Trade Deadline: Pacers Searching for Bench Scorer?

Brian Spurlock-USA TODAY Sports

According to a report from NBA analyst, Jared Zwerling, the Pacers may be in the market for a player that can bolster the second unit. Is change needed? What are some potential options?

As the NBA's trade deadline on February 20 fast approaches, hearing and reading about various trade rumors from around the league should, as always, be expected. The Indiana Pacers - currently alone atop the league's leader board - are, of course, not exempt from the typical trade chatter and rumblings. Larry Bird, the Pacers' President of Basketball Operations, routinely makes it quite clear that he will listen to and/or look at any deals he believes will make this team better as they head into the unofficial second half of the season. As such, it should come as no surprise that Jared Zwerling, an NBA analyst for Bleacher Report, is reporting that the Pacers may still be open to deals that can help fortify their second unit:

As can be seen above, Zwerling does not actually specify which players the Pacers may be targeting in the coming days. However, earlier this season, Larry Bird sat down for a Q&A with Pacers.com's Mark Monteith in which he alluded to the fact that he would likely not be seeking out any blockbuster deals:

Q: I was going to ask if your roster is set.

A: It's never set. If you can do something that makes them better, you do it. Yesterday we went over every team and picked out some targets. We don't know what teams are going to do with a lot of their players. I'm not into making big trades, especially with our core group, but if we can pick up a player who can help us, we will do that.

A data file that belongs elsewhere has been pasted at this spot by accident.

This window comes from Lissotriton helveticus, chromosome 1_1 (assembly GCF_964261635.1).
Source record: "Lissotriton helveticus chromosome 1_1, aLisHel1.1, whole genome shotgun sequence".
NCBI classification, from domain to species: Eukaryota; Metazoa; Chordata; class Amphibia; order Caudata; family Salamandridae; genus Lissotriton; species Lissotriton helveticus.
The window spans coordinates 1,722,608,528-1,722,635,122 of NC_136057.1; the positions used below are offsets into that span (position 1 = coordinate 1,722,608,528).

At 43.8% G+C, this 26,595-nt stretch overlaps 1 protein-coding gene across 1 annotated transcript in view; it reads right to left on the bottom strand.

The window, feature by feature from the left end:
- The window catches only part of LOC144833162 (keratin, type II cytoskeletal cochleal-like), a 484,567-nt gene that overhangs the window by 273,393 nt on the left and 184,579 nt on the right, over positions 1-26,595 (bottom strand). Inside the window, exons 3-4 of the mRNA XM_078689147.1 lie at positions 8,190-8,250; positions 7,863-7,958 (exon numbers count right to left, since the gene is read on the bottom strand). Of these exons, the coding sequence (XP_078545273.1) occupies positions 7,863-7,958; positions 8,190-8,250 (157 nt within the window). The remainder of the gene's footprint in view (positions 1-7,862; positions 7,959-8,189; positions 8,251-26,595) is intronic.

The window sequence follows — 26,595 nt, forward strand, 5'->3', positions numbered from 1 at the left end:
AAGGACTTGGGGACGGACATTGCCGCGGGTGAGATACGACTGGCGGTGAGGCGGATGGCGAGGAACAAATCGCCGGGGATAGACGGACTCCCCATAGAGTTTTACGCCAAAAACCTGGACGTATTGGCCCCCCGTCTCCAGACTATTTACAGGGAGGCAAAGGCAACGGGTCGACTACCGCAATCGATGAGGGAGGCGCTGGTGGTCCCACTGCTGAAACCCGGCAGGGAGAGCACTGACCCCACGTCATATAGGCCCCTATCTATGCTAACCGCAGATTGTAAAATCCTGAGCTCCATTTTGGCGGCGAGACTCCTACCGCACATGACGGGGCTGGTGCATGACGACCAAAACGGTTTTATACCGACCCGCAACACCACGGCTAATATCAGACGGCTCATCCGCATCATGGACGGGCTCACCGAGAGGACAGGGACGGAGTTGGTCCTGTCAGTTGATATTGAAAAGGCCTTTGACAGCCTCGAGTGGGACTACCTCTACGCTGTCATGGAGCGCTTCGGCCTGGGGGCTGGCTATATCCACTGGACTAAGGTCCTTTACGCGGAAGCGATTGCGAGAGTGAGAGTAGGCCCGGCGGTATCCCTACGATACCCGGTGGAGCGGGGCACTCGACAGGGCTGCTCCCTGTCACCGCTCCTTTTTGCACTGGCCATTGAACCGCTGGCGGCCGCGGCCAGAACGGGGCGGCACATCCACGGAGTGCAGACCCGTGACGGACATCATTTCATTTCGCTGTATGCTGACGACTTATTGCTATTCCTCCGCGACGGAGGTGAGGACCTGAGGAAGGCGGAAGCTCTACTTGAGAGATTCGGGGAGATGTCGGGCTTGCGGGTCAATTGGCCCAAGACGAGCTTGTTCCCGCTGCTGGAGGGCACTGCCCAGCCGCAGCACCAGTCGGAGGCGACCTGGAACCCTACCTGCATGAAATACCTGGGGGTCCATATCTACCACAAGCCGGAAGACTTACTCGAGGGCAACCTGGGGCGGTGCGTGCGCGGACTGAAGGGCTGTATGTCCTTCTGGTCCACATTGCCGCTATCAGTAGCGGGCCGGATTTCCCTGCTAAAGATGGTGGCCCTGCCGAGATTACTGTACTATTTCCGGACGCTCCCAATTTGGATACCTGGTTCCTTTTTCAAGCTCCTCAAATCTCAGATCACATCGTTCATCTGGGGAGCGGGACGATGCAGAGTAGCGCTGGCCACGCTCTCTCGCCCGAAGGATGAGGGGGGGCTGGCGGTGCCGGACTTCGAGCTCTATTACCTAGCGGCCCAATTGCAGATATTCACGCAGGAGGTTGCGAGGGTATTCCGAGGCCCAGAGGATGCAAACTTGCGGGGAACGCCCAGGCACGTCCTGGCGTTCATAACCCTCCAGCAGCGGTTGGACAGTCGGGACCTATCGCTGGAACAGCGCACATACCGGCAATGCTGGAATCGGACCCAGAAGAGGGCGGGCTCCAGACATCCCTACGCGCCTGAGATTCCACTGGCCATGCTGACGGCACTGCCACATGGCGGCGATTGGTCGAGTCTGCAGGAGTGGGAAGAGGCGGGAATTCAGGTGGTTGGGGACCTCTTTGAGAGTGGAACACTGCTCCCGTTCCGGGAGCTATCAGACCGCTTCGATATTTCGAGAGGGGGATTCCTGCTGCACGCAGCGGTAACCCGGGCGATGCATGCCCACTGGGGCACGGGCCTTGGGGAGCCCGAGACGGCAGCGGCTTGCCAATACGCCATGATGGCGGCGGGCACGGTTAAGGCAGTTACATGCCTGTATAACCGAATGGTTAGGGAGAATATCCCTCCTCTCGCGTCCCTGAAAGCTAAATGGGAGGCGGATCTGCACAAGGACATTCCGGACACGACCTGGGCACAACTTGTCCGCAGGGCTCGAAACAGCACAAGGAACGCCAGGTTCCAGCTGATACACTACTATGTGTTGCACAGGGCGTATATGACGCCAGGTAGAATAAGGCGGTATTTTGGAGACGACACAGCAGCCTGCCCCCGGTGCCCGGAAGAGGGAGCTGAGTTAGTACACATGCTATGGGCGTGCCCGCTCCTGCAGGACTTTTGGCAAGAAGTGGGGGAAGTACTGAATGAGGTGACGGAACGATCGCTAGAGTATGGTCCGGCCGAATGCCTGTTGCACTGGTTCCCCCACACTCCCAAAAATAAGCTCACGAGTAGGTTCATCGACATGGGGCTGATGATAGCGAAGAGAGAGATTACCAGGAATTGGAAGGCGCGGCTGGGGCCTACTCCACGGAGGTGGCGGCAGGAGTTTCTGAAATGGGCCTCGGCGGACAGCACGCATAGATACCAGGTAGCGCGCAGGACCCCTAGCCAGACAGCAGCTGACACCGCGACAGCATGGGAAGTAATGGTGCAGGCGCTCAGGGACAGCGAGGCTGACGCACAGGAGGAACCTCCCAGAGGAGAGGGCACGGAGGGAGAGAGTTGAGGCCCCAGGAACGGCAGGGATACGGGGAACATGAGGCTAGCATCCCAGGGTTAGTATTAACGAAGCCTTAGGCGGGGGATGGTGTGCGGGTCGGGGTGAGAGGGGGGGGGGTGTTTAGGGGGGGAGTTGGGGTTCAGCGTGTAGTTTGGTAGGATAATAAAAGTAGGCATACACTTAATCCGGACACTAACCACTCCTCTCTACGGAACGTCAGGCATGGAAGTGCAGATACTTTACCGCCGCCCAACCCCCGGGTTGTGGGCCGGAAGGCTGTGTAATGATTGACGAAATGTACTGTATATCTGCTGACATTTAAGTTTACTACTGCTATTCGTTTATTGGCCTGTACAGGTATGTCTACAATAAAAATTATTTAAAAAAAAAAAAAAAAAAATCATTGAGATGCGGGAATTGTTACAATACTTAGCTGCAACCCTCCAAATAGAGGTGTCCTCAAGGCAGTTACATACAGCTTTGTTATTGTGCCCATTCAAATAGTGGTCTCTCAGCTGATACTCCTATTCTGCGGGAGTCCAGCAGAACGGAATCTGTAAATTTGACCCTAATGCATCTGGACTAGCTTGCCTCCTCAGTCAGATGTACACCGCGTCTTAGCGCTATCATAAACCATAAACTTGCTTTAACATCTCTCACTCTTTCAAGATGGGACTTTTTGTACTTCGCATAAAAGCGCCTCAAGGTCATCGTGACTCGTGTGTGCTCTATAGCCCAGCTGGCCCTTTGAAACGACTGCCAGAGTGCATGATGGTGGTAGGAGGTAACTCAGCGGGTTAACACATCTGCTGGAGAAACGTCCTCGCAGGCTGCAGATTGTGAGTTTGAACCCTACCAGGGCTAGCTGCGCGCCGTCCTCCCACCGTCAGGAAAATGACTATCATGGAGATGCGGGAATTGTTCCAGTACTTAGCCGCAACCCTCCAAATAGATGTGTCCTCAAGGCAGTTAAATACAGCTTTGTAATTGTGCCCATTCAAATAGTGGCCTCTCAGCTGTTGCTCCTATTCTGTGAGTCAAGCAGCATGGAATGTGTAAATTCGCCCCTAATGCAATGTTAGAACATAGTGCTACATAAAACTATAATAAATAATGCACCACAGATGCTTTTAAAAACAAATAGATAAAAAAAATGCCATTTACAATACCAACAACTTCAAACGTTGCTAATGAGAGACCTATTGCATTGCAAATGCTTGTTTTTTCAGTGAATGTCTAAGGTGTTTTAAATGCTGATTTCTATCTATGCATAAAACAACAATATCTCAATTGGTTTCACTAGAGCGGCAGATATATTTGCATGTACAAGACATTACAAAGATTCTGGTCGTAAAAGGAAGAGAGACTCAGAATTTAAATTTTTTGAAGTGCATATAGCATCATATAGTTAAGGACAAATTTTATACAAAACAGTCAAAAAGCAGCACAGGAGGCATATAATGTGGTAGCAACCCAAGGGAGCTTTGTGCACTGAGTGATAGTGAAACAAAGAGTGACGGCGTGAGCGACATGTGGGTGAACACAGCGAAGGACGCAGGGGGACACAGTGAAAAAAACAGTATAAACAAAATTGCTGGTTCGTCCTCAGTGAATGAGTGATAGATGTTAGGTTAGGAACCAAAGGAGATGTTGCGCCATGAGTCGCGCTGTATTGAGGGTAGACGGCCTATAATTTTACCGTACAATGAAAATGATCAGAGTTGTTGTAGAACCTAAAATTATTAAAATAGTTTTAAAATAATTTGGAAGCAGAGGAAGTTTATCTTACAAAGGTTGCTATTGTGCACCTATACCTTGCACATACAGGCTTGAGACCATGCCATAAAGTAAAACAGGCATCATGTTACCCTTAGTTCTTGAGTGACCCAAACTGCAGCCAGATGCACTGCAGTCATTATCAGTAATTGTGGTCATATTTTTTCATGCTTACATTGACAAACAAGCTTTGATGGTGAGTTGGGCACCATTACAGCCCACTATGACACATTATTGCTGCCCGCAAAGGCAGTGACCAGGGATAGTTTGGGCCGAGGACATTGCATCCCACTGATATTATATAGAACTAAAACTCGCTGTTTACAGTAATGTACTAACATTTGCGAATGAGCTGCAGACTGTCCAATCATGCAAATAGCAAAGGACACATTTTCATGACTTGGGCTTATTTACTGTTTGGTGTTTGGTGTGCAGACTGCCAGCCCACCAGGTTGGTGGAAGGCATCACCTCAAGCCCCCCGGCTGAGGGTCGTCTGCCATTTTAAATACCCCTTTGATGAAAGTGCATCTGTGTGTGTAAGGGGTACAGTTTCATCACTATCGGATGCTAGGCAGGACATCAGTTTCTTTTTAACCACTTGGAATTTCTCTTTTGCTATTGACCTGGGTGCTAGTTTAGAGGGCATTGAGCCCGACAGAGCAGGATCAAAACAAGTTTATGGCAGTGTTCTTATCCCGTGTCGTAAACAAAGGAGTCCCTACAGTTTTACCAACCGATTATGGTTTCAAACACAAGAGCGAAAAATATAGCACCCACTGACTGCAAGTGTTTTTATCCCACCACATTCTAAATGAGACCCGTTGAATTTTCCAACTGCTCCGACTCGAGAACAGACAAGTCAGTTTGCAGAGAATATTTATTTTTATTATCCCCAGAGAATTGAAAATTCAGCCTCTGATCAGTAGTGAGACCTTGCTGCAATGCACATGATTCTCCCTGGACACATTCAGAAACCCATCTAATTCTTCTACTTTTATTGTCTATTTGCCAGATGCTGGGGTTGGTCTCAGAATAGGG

When questioned about what type of player the Pacers might be targeting, Bird later responded simply, "I don't know."

In response to this ambiguity, it seems like as good of an opportunity as any to dust off ESPN's trusty Trade Machine and play general manager for a day. As Zwerling tweeted, the Pacers are rumored to be interested in adding a "bench scorer." Of course, when examining the other 29 teams, guys that can put up points off the bench are easy to find. The hard part is finding deals that make sense for the Pacers functionally and financially. Undoubtedly, the Pacers do not want to acquire any contracts that could at all hinder their ability to resign Lance Stephenson this summer. Another problem, if you can call it that, for the Pacers heading into the deadline is their reluctance to disrupt their core. This is a challenge because it is difficult to gauge rival teams' potential interest in some of the Pacers' players that rarely see playing time. Keeping all of these factors in mind, here are some possible trade partners: